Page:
After spending more than 1000 days away from his family—and nearly three years in ICE custody— for a crime he didn’t commit, Salvadoran father Willian was finally able to reunite with his family and community on October 25 with help from a local coalition, the Rapid Response Network of Kern.
After immigrating to the United States to escape a violent and hostile environment, Willian’s trouble with the law began in Maryland in 2015. He was with a friend at a convenience store when a shooting broke out. Despite having phone record and video evidence of him being on the phone at the time of the shooting, the victim identified Willian as the shooter.
Because of this, Willian was charged with three counts of attempted murder and facing life in prison. After a year in custody, however, Willian was offered a credit for time served by the State’s Attorney if he pleaded to aggravated assault with a gun. Willian chose to take a please and, because of a sanctuary law, was allowed to leave custody.
A year later in the Bay Area, ICE raided Willian’s home, arrested him, and put him in immigration detention. Willian’s previous conviction led immigration authorities to try to deport him—even though he was innocent and had no other convictions. Willian has spent years fighting his case because his life is in danger in El Salvador if he were to be deported.
The Rapid Response Network of Kern, a coalition of local organizations, community leaders and immigrant rights advocates was established in February 2018 with the goal of responding to the needs and challenges of immigrant communities who are targeted by increased immigration enforcement activities.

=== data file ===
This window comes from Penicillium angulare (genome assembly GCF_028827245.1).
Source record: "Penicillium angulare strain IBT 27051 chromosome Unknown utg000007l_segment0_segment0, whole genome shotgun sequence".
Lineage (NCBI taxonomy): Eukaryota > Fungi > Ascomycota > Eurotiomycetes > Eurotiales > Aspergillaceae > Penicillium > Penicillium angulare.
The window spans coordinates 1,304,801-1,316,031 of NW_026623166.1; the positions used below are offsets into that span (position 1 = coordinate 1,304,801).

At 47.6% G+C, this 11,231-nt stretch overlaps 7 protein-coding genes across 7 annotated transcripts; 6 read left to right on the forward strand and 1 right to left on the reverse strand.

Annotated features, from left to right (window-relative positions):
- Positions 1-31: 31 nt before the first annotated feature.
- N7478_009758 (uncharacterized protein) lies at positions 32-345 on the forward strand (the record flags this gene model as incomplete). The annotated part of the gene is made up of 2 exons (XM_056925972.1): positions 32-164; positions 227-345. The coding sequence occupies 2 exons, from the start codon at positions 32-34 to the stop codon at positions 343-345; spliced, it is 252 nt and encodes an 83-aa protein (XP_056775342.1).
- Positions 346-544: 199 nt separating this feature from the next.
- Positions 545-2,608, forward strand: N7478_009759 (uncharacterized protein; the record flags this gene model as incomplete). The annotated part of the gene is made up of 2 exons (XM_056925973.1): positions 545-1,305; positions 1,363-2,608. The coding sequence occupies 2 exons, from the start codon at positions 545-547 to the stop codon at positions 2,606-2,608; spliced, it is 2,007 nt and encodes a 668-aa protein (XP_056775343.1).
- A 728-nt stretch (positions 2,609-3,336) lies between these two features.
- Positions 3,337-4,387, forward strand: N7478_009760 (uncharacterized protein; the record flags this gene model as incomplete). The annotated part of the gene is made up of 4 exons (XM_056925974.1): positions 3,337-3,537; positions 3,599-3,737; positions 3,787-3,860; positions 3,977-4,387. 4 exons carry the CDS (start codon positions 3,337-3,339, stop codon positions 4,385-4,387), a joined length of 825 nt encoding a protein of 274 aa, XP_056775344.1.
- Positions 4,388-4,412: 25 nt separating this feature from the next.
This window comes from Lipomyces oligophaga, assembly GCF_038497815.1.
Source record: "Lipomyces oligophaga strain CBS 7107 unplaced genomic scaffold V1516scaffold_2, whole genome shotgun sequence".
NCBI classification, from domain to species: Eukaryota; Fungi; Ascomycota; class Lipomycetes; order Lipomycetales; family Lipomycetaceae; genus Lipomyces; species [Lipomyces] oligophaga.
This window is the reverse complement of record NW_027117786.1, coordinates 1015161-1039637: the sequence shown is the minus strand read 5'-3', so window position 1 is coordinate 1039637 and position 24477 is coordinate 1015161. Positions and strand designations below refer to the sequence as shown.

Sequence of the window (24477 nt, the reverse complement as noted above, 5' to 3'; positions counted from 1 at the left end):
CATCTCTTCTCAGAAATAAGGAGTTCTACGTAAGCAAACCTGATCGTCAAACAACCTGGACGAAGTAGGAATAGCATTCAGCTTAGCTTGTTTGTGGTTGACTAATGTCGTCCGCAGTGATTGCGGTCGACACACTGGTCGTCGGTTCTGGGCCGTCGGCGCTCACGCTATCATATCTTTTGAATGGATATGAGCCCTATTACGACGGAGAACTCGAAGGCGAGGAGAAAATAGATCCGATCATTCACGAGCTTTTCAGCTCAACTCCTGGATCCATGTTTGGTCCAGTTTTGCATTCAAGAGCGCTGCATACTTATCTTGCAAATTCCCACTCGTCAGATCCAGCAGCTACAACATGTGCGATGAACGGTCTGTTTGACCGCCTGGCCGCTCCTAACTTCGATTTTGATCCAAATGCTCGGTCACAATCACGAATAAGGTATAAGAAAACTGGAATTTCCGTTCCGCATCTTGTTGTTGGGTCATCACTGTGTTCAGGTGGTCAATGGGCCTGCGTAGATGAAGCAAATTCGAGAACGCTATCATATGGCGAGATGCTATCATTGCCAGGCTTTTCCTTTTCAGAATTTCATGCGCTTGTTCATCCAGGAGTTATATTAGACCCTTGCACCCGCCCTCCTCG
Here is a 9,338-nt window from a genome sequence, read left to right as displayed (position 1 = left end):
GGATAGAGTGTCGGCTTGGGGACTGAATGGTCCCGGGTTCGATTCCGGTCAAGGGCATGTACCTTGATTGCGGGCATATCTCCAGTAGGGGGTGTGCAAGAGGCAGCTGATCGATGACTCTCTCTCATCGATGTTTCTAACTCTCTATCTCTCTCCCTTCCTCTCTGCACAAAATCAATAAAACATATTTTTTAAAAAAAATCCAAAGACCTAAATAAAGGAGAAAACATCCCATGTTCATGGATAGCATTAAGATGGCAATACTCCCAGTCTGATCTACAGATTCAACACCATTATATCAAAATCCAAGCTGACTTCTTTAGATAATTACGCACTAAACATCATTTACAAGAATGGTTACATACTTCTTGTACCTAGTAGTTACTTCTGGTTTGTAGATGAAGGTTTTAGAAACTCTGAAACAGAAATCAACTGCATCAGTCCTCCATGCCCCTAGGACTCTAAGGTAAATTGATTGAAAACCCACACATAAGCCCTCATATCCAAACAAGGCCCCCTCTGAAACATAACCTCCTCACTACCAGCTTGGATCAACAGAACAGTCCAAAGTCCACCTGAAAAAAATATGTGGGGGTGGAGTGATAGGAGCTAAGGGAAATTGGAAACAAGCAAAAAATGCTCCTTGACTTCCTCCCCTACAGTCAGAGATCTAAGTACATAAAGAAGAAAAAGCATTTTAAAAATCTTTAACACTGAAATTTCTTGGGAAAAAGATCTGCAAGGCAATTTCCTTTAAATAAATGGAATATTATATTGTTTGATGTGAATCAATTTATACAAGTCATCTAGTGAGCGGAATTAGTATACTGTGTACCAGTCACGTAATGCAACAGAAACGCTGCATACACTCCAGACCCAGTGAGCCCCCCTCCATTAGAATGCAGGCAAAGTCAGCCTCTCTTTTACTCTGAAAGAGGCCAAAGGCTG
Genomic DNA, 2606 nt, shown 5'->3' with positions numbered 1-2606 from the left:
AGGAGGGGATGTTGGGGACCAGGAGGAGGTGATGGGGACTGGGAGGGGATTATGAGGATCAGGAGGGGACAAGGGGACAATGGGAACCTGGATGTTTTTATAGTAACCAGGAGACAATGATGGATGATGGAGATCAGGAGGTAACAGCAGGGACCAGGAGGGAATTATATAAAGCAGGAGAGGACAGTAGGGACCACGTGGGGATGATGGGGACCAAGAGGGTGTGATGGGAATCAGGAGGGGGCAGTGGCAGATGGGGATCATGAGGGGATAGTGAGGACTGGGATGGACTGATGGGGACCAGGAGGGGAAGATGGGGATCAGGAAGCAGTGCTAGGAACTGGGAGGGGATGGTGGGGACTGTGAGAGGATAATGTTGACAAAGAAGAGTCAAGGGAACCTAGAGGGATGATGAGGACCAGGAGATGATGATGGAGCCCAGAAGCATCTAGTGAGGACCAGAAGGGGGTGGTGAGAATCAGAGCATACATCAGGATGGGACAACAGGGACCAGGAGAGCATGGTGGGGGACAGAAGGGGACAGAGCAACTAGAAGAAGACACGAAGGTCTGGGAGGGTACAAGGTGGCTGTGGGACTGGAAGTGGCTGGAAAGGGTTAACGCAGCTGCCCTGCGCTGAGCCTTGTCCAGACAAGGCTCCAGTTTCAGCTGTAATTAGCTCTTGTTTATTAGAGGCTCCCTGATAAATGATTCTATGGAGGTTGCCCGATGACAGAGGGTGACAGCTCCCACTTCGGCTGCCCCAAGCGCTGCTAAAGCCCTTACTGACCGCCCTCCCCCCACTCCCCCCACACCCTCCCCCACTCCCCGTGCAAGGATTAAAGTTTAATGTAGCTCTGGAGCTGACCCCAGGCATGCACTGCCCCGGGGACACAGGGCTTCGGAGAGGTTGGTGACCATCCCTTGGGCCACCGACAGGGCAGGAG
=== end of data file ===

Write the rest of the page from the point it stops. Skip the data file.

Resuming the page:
The Rapid Response Network of Kern has provided assistance to detained immigrants by raising funds for the Kern Freedom Fund. This fund provides bond money for immigrants detained in Mesa Verde Detention Center here in Bakersfield.
Diana, Willian’s partner and mother of his children, was informed about the Rapid Response Network for Kern by Willian’s lawyer and, with help from the Kern Freedom Fund, she was able to come up with the money to pay Willian’s bond.
“When they told me about the program, I couldn’t believe that there was a lot of people that wanted to help,” Diana stated in an interview. “We really appreciated it. Having two babies, it was hard for me to pay all the bond. I don’t have the words to say thank you.”
On August 6, 2021, the Court vacated Willian’s conviction, having found his plea was legally invalid and his attorney failed to present defenses showing his innocence. Willian now has no convictions at all.
“I feel so happy because it was so hard for me before, having two babies, because I still had to work.” stated Diana, Willian’s partner and mother of his children. “Now he’s supporting me and and I can see that my babies are so happy to see their daddy.”
After being forced away from his family for so long, Willian looks forward to being a good father and raising his babies. Now that he’s free, Willian and Diana hope to spend the rest of their lives together and dream of finally being able to get married.
Willian has put together a strong release plan, recognizing that after years of incarceration during his formative years, he wants time to transition back to the community in a year long faith-based residential program, where he will be able to heal from some of the traumas he has suffered while incarcerated.